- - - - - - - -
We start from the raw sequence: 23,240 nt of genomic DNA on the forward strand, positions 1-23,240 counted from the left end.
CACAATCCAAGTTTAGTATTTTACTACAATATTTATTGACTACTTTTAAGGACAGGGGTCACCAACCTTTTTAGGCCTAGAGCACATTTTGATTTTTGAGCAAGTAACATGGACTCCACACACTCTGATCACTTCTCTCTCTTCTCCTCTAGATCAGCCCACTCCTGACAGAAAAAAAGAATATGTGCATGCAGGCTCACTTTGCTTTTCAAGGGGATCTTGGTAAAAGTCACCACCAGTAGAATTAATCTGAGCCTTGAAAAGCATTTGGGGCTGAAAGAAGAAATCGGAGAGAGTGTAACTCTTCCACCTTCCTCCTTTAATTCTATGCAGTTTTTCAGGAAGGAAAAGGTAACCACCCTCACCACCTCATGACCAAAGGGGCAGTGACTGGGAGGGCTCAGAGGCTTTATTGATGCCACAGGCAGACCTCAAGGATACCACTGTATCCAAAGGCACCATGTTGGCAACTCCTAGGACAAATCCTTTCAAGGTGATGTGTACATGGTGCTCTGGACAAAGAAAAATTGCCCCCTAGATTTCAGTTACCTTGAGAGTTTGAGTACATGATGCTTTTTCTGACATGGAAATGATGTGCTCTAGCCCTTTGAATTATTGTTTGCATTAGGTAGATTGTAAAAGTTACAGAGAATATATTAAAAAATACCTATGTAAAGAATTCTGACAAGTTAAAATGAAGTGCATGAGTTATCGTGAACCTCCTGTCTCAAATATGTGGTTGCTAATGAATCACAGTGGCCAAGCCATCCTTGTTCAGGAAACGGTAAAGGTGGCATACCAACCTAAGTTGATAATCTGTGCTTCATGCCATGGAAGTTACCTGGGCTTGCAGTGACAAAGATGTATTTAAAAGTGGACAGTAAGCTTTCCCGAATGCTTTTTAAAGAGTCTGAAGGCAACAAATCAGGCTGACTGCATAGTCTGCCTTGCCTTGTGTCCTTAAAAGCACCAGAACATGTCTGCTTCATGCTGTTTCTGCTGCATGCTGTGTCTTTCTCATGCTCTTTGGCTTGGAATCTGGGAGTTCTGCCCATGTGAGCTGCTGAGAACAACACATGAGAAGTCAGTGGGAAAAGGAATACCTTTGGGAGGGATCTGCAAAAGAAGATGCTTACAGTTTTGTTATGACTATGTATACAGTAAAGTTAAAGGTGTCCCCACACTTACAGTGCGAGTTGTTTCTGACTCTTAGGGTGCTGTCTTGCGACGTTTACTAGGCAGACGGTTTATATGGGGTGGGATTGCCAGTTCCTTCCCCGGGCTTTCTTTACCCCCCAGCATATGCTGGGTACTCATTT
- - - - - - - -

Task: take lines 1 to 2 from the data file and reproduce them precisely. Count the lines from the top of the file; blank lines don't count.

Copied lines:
We start from the raw sequence: 23,240 nt of genomic DNA on the forward strand, positions 1-23,240 counted from the left end.
CACAATCCAAGTTTAGTATTTTACTACAATATTTATTGACTACTTTTAAGGACAGGGGTCACCAACCTTTTTAGGCCTAGAGCACATTTTGATTTTTGAGCAAGTAACATGGACTCCACACACTCTGATCACTTCTCTCTCTTCTCCTCTAGATCAGCCCACTCCTGACAGAAAAAAAGAATATGTGCATGCAGGCTCACTTTGCTTTTCAAGGGGATCTTGGTAAAAGTCACCACCAGTAGAATTAATCTGAGCCTTGAAAAGCATTTGGGGCTGAAAGAAGAAATCGGAGAGAGTGTAACTCTTCCACCTTCCTCCTTTAATTCTATGCAGTTTTTCAGGAAGGAAAAGGTAACCACCCTCACCACCTCATGACCAAAGGGGCAGTGACTGGGAGGGCTCAGAGGCTTTATTGATGCCACAGGCAGACCTCAAGGATACCACTGTATCCAAAGGCACCATGTTGGCAACTCCTAGGACAAATCCTTTCAAGGTGATGTGTACATGGTGCTCTGGACAAAGAAAAATTGCCCCCTAGATTTCAGTTACCTTGAGAGTTTGAGTACATGATGCTTTTTCTGACATGGAAATGATGTGCTCTAGCCCTTTGAATTATTGTTTGCATTAGGTAGATTGTAAAAGTTACAGAGAATATATTAAAAAATACCTATGTAAAGAATTCTGACAAGTTAAAATGAAGTGCATGAGTTATCGTGAACCTCCTGTCTCAAATATGTGGTTGCTAATGAATCACAGTGGCCAAGCCATCCTTGTTCAGGAAACGGTAAAGGTGGCATACCAACCTAAGTTGATAATCTGTGCTTCATGCCATGGAAGTTACCTGGGCTTGCAGTGACAAAGATGTATTTAAAAGTGGACAGTAAGCTTTCCCGAATGCTTTTTAAAGAGTCTGAAGGCAACAAATCAGGCTGACTGCATAGTCTGCCTTGCCTTGTGTCCTTAAAAGCACCAGAACATGTCTGCTTCATGCTGTTTCTGCTGCATGCTGTGTCTTTCTCATGCTCTTTGGCTTGGAATCTGGGAGTTCTGCCCATGTGAGCTGCTGAGAACAACACATGAGAAGTCAGTGGGAAAAGGAATACCTTTGGGAGGGATCTGCAAAAGAAGATGCTTACAGTTTTGTTATGACTATGTATACAGTAAAGTTAAAGGTGTCCCCACACTTACAGTGCGAGTTGTTTCTGACTCTTAGGGTGCTGTCTTGCGACGTTTACTAGGCAGACGGTTTATATGGGGTGGGATTGCCAGTTCCTTCCCCGGGCTTTCTTTACCCCCCAGCATATGCTGGGTACTCATTT